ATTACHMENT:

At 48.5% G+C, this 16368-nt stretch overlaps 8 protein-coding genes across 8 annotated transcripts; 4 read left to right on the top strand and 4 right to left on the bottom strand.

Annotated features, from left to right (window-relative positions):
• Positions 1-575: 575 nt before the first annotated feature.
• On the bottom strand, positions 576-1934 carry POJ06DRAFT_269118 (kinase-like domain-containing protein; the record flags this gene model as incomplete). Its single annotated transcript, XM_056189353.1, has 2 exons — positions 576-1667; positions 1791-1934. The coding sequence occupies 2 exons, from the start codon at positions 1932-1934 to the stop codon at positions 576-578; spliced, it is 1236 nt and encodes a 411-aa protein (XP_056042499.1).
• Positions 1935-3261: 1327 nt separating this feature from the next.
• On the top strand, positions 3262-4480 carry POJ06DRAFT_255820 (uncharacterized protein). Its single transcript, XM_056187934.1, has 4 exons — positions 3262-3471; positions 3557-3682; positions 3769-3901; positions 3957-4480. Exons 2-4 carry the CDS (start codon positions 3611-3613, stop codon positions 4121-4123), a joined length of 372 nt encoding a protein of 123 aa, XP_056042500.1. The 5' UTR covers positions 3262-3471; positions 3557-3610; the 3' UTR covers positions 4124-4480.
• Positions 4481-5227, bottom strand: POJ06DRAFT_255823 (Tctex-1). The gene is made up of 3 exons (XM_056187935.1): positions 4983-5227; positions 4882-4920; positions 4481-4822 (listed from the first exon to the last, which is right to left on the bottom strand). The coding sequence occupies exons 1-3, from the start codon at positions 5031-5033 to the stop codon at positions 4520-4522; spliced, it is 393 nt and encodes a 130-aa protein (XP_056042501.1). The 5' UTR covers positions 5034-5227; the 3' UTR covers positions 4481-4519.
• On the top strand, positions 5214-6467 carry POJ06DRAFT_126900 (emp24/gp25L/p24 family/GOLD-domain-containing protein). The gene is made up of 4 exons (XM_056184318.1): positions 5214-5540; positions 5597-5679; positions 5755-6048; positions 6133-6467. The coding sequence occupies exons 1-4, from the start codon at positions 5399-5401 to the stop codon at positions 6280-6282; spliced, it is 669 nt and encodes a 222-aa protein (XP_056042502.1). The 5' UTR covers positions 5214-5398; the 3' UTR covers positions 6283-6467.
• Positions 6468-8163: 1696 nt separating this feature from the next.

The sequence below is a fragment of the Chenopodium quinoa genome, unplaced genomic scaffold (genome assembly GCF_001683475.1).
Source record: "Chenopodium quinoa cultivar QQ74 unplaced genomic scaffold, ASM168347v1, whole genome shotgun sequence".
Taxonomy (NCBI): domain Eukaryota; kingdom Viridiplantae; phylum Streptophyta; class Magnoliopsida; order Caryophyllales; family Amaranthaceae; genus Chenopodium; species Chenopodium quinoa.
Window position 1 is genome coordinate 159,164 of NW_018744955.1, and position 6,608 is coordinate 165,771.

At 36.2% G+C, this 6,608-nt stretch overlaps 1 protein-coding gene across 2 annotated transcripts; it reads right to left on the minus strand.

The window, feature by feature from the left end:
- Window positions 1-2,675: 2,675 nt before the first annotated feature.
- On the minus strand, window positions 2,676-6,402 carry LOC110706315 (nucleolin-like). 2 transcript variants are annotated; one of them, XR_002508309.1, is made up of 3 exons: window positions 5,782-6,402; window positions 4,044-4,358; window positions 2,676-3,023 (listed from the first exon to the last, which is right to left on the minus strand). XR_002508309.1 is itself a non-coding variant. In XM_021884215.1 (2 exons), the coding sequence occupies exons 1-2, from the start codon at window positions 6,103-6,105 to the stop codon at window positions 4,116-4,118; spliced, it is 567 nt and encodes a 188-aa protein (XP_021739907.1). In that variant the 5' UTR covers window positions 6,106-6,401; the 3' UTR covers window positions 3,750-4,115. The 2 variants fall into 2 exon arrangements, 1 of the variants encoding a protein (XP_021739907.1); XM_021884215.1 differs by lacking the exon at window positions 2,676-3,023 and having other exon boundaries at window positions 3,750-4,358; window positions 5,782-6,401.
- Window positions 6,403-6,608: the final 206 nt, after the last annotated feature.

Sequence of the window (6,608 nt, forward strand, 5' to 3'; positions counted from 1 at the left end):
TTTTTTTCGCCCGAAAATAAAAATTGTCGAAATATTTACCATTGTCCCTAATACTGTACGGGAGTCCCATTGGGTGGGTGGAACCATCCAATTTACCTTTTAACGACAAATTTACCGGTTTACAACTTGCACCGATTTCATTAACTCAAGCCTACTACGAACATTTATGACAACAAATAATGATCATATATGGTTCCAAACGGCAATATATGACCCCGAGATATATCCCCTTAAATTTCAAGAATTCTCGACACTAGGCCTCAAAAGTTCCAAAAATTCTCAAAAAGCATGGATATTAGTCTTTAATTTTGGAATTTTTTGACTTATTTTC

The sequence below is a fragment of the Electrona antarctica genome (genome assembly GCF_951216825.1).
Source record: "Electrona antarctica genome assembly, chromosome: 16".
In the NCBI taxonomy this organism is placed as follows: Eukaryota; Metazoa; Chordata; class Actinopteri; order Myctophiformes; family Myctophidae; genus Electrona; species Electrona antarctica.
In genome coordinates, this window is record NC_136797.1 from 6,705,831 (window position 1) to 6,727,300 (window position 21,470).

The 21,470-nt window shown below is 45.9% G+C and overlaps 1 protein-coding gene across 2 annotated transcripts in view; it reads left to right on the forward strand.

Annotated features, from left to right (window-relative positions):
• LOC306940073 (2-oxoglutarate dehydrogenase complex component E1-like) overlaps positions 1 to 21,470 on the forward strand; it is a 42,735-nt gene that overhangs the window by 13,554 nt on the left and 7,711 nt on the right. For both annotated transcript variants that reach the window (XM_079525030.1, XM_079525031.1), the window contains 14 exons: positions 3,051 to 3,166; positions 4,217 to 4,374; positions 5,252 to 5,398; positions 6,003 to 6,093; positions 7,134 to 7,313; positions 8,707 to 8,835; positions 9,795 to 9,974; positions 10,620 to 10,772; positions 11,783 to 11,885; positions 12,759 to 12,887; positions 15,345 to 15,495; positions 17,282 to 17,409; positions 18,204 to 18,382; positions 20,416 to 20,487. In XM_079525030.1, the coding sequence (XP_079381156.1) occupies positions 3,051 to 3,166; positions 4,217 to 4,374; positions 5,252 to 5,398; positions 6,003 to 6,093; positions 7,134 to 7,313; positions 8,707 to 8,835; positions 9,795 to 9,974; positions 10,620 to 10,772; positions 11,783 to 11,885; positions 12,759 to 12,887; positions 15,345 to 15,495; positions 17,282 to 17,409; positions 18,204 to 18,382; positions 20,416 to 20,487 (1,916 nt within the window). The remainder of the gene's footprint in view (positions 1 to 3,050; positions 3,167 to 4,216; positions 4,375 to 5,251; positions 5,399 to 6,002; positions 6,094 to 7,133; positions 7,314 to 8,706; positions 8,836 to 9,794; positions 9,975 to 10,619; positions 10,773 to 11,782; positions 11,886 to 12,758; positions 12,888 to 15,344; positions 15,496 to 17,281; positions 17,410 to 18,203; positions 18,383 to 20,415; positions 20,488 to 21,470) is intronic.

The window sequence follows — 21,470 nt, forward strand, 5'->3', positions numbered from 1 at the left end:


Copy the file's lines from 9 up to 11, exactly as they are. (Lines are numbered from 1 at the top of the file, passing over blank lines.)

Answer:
• Positions 6468-8163: 1696 nt separating this feature from the next.

The sequence below is a fragment of the Chenopodium quinoa genome, unplaced genomic scaffold (genome assembly GCF_001683475.1).
Source record: "Chenopodium quinoa cultivar QQ74 unplaced genomic scaffold, ASM168347v1, whole genome shotgun sequence".